The problem with taking a break from blogging, is getting back into it after a hiatus. I honestly don't know what to talk about today, but if I don't do something, then I won't do anything.
I suppose a good topic for the day is my own personal style, and how I like to run my games. It is pretty straight forward, I think that starting a character off on 1st level, and working your way up is more rewarding then starting out at some mid-level. I also strive to keep things as close to the core as possible, within the limitations of the game itself, and the players themselves. I'd like to have all of the characters roll 3d6 when creating a character, but I find that there are just so many mental blocks with that system. Players feel that if they don't have high stats then their characters are worthless. I honestly don't think that this is true, and folks have played with high stat characters for so long that they are used to having bonuses for everything, which is the root of the problem. High stats make the game easier, and I think that we DMs do a disservice to the game by allowing everybody to reroll ones and twos, or however else we've figured just to make players happy, but on the same token, if we don't make the players happy, then we won't have any. Thus, I usually allow the players some leway, but I don't allow super-characters with that method.
My daily sessions are fairly easy to manage. I decide the theme, which is in direct relation to the setting. I use long term goals, as well as short term goals. Sometimes something doesn't work, so the next game, I'll focus on how to improve things. For instance if the characters are on a ship, and it just doesn't feel like they are traveling on a ship, then I will brainstorm fun ways to figure out how to mold day to day life on board of a ship, and intermingle it with adventure. Figure out a few pitfalls, and how the players can work together to survive or what have you.
I don't run modules, and I have strayed away from fixed story-lines, however not completely. I feel that any extreame is a bad thing for the game. If we spend to much time writing an unmutable story, then we don't have any true encounters and we've turned the game into simply dice rolling which looses its fun after a while. But on the other side of the coin, if we allow to much freedom, then we aren't as prepaired as we should be, and the players may become lost, or not know what to do all the time.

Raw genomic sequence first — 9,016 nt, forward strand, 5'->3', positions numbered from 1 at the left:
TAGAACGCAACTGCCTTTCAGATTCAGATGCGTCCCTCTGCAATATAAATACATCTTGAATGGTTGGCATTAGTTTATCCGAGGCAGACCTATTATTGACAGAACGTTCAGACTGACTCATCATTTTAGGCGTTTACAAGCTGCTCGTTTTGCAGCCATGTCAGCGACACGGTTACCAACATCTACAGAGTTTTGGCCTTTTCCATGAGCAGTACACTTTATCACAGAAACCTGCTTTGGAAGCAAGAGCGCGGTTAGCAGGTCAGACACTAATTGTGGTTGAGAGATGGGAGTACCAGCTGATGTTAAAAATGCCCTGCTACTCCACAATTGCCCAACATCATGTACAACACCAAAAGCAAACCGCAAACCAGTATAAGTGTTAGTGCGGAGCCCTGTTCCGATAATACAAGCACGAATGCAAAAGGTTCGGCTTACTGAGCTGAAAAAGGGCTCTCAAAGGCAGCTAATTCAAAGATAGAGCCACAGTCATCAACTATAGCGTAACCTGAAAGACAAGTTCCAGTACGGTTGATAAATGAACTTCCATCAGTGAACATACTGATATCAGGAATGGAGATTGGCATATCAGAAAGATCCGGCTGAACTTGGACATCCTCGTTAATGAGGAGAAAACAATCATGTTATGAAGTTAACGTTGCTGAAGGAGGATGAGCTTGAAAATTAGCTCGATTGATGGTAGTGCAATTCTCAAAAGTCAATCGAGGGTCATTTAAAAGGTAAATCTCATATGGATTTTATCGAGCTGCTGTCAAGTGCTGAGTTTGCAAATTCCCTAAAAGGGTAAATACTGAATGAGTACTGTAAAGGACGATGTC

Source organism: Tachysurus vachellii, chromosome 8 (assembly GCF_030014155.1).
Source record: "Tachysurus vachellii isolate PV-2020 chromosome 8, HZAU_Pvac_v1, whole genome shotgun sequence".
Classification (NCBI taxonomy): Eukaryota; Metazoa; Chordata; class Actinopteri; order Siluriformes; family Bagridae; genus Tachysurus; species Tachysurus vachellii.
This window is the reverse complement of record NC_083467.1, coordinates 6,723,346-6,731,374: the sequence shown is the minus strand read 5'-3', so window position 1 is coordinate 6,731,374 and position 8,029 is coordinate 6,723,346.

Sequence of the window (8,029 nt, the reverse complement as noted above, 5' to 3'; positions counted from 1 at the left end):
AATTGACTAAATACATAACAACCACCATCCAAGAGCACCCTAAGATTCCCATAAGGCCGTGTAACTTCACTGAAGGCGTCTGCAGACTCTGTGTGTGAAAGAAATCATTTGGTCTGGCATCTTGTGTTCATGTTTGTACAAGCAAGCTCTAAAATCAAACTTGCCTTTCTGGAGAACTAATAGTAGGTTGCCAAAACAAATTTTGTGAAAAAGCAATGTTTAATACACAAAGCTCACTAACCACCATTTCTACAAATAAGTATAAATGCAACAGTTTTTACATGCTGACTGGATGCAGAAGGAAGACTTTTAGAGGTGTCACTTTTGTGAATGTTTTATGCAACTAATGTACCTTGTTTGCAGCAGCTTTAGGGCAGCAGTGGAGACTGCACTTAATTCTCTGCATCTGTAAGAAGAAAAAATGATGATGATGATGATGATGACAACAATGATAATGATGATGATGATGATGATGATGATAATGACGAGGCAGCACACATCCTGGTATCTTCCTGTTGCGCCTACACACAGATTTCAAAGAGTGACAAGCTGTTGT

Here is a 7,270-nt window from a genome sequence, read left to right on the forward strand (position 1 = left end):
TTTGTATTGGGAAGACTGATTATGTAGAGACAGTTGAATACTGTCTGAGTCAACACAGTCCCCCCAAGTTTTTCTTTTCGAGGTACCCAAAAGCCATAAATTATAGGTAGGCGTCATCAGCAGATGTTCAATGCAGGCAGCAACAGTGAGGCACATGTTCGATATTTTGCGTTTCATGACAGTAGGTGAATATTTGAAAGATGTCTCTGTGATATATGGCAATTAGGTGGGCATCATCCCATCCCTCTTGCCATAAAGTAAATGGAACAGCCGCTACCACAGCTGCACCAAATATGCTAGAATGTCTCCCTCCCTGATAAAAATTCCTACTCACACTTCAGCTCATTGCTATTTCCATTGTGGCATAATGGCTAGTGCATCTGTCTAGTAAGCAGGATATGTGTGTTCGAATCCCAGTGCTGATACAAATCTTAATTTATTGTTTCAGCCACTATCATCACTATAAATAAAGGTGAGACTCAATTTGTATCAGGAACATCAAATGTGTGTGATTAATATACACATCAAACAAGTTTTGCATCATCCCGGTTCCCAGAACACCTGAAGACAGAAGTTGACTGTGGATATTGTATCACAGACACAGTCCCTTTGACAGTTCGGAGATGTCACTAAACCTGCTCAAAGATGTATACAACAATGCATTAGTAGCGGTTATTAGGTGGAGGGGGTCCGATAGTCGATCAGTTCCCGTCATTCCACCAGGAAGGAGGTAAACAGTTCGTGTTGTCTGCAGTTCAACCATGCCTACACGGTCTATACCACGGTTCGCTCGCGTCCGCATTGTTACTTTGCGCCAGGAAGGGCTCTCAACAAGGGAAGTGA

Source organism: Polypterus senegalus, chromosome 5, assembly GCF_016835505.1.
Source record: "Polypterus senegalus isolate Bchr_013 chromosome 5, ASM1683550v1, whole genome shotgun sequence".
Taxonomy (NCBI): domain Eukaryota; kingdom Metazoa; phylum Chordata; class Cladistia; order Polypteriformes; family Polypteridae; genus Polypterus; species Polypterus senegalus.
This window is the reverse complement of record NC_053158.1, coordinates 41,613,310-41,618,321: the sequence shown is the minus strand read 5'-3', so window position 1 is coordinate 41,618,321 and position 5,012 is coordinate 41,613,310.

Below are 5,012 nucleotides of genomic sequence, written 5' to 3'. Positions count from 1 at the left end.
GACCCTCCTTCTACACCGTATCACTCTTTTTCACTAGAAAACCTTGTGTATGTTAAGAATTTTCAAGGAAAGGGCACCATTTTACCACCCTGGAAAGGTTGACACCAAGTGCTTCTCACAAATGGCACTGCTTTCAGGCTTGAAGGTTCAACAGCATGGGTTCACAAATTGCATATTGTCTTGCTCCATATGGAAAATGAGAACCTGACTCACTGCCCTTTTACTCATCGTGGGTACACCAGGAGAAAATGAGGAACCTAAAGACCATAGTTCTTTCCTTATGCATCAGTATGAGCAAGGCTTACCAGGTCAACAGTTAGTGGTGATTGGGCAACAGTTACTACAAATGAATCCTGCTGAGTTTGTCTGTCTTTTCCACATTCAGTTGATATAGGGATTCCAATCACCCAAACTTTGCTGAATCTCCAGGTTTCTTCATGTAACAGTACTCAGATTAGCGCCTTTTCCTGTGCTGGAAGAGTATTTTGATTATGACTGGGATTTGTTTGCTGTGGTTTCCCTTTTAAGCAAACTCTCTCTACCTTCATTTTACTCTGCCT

One of the most annoying kinds of DM's to me, are the lazy ones. The ones that expect you to do all the work for them, and that just isn't the players job. The kind of people that just sit there, and expect you to figure out what you want to do that day when you have no idea as to what the setting is, or what is in the area. I do my best to avoid doing that. I'll figure out what short term goal can be accomplished in the next session, and build it up. If I feel that we've done something for too long and we could use a break then I'll write up a quick mini-plot. Failure to achieve the mini-plot will cost the team a little bit, and success will give them a slight edge, but it is more about the trip itself. Each session must have something to do, and I honestly rack my brain to make where they are appear to be as real and as fleshy as possible.
I prefer to have a nice map in front of me, a list of NPC enemies, I figure out their goal, and what would happen if the PC's never got involved. From there, I can determine what each NPC is doing, and allow them to react to the Players plans, whatever insane crap that they can come up with. I don't know about anybody else, but my players can put a wrench in any idea of mine, just by showing up on Game Day. Stuff that I just never figured out and wasn't prepaired for, like throwing rocks through the window of a wererats safe-house. That simple decision changed everything imidiately, but thankfully I was prepaired for anything and the game turned out to be one of the funnest to DM.
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Contact me at Ripx187@gmail.com
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- Personal Gaming Style
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